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Is it possible to determine a transformation matrix for a given stress tensor with respect to the axes $O x_1 x_2 x_3$ to define new axes $O x'_1 x'_2 x'_3$ of maximum shear stresses?

To make my question more clear, take for example a stress tensor with respect to $O x_1 x_2 x_3$ axes: $$ \sigma_{ij} = \begin{pmatrix} 5 & 0 & 0 \\ 0 & -6 & -12 \\ 0 & -12 & 1 \end{pmatrix}$$ Now I want to determine a transformation matrix to define new axes $O x'_1 x'_2 x'_3$ of maximum shear stresses (with respect to $O x_1 x_2 x_3$ axes). Is it possible to determine that?

I was able to determine the transformation matrix to determine principal axes $O x^*_1 x^*_2 x^*_3$ (with respect to $O x_1 x_2 x_3$ axes) by finding principal stresses $\sigma_1 = 10$; $\sigma_2 = 5$; $\sigma_3 = -15$ and principal directions of the stress tensor. My result was: $$ \begin{pmatrix} 0 & 1 & 0 \\ -\frac{3}{5} & 0 & \frac{4}{5} \\ \frac{4}{5} & 0 & \frac{3}{5} \end{pmatrix}$$

I tried to find maximum shear stresses values (which i am not sure, whether they are correct) (=$12.5$; $2.5$ and $10$) but I am not able to determine the transformation matrix nor the stress tensor with respect to axes $O x_1 x_2 x_3$, how would I do that?

Thank you.

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  • $\begingroup$ Max shear stress is along the three slip planes, which in turn are always 45° from the principal axes. $\endgroup$ Jan 1, 2020 at 20:17
  • $\begingroup$ But aren't there three maximal shear stresses (one for each plane)? $\endgroup$
    – Lauren Sin
    Jan 1, 2020 at 20:34

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You calculated the the transformation matrix to the principal axes by means of eigenvalues (the principal stresses) and eigenvectors (which if normalised give the corresponding transformation matrix) correctly.

The corresponding maximum shear stress can be found by rotating the coordinate system by 45° in the plane spanned by the maximum and minimum principle stress, in your case $\sigma_1$ and $\sigma_3$.

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  • $\begingroup$ Thank you. I have two additional questions. My task was to find a coordinate system in which the tangential stresses (plural) will be maximal. Is it correct to assume that tangential stresses and shear stresses are in this case synonyms? And also if the task says stresses not stress will rotating the system by 45 degrees be sufficient? $\endgroup$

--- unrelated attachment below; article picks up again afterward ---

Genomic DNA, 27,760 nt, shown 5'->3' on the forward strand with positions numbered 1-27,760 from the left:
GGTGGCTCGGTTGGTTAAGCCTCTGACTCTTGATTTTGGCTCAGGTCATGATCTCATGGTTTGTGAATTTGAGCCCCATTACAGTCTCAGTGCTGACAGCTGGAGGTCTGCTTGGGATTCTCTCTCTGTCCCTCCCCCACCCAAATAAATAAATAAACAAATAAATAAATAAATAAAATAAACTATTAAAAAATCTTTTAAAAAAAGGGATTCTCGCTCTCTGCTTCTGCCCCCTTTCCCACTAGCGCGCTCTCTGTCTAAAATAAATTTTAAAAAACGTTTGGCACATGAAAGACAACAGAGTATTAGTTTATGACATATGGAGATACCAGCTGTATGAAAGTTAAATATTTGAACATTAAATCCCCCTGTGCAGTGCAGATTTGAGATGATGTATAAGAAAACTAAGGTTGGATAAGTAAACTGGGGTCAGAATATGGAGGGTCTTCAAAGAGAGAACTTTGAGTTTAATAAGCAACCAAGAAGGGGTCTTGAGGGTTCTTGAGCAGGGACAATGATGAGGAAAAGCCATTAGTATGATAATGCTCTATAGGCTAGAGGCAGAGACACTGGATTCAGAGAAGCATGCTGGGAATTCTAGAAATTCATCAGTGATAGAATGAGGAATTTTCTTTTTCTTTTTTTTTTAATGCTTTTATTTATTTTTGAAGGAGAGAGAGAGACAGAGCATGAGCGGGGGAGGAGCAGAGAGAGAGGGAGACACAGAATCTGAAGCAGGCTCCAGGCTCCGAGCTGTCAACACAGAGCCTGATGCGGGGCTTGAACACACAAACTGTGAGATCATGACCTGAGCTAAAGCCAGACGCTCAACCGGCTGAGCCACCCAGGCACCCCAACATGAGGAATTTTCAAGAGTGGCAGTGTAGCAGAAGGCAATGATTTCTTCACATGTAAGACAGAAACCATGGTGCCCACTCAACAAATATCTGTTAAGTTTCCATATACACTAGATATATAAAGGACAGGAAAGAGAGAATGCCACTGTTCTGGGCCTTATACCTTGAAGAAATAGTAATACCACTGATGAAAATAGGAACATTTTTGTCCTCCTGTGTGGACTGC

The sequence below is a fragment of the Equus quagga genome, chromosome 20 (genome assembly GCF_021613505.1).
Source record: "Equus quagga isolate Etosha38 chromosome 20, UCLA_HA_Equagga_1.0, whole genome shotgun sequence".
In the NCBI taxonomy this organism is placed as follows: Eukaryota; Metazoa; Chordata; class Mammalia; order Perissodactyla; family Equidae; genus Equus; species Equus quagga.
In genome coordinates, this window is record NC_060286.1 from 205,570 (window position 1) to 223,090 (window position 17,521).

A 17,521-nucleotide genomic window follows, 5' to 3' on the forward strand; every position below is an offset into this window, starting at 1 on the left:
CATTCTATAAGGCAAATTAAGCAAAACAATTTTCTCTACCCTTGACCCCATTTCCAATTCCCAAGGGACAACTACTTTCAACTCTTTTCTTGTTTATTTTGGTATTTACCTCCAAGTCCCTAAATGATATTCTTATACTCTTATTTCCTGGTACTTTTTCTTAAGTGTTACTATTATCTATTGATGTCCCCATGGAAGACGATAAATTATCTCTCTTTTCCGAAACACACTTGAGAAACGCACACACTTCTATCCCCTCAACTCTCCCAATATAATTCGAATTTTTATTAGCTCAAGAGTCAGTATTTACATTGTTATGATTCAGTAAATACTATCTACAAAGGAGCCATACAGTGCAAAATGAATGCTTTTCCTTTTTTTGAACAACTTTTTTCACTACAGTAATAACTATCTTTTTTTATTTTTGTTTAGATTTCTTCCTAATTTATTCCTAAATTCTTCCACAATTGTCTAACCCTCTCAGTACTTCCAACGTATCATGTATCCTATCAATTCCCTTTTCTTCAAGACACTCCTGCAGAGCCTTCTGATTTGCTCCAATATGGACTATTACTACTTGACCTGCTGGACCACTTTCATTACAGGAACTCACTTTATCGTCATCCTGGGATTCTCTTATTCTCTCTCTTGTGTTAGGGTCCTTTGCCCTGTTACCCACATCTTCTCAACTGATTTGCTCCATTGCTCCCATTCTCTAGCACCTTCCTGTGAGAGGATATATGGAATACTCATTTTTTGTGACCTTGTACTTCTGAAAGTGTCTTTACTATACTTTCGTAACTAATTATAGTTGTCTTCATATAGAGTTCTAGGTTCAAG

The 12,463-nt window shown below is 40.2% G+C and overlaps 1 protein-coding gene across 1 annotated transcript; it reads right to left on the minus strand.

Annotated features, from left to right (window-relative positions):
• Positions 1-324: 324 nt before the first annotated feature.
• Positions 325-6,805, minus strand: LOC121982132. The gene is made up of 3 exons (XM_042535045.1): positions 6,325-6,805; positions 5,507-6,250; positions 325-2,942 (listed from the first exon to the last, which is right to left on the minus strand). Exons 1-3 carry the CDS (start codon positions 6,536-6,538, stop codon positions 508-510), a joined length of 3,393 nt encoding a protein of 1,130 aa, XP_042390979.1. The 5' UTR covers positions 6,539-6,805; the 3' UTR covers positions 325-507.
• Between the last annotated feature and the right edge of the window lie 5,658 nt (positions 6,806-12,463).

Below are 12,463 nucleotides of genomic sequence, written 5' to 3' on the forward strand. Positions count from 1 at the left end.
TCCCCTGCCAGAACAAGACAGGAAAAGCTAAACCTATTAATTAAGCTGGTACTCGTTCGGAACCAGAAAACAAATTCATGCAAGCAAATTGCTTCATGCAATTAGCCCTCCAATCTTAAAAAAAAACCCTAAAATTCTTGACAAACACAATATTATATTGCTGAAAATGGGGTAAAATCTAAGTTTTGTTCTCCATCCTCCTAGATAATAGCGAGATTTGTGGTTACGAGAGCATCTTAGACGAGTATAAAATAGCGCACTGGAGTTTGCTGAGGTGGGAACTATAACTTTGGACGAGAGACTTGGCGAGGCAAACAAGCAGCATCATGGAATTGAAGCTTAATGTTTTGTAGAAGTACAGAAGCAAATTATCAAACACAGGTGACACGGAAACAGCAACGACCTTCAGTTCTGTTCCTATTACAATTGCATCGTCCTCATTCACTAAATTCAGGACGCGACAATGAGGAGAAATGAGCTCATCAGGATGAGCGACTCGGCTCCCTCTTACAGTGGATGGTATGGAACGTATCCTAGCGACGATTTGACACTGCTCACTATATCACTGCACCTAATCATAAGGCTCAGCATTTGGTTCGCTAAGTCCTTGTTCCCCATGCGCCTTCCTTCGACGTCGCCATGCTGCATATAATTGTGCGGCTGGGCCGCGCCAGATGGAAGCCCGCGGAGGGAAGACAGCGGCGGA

– Lauren Sin
    Jan 1, 2020 at 21:02
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    $\begingroup$ @LaurenSin Tangential and shear stresses are synonyms. I assume that in that case they might want you to list the maximum shear for every single shear stress, meaning you have to rotate principal stress system about all possible axis by an angle of 45°. Apply $R_x$, $R_y$ and $R_z$ (en.wikipedia.org/wiki/Rotation_matrix#Basic_rotations) on the principal stress matrix for $\theta = 45°$. Keep in mind that the stress tensor transforms according to $\sigma' = R \cdot \sigma \cdot R^T$ (continuummechanics.org/stressxforms.html). $\endgroup$
    – 2b-t
    Jan 1, 2020 at 21:15
  • $\begingroup$ @LaurenSin In case you need an example to counter-check: continuummechanics.org/principalstressesandstrains.html (Note that the $\tau_{max}$ in the example is rounded to the closest integer, it should be $\tau_{max} = \frac{409}{2} = 204.5$) Additionally WolframAlpha comes in handy: e.g. wolframalpha.com/input/… $\endgroup$
    – 2b-t
    Jan 1, 2020 at 21:20
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    $\begingroup$ @LaurenSin E.g. the example transformation given on the continuum mechanics page: wolframalpha.com/input/… If you change $R$ from $\{0,1,0\}$ (overall maximum shear stress in the plane spanned by $\sigma_1$ and $\sigma_3$ with normal $\sigma_2$) to $\{1,0,0\}$ (normal = $\sigma_1$) and $\{0,0,1\}$ (normal = $\sigma_3$) you find the other two maximum shear stresses which are smaller in amplitude. $\endgroup$
    – 2b-t
    Jan 1, 2020 at 21:41
  • $\begingroup$ @LaurenSin I obtained the same values as you did for your example. $\endgroup$
    – 2b-t
    Jan 1, 2020 at 21:46

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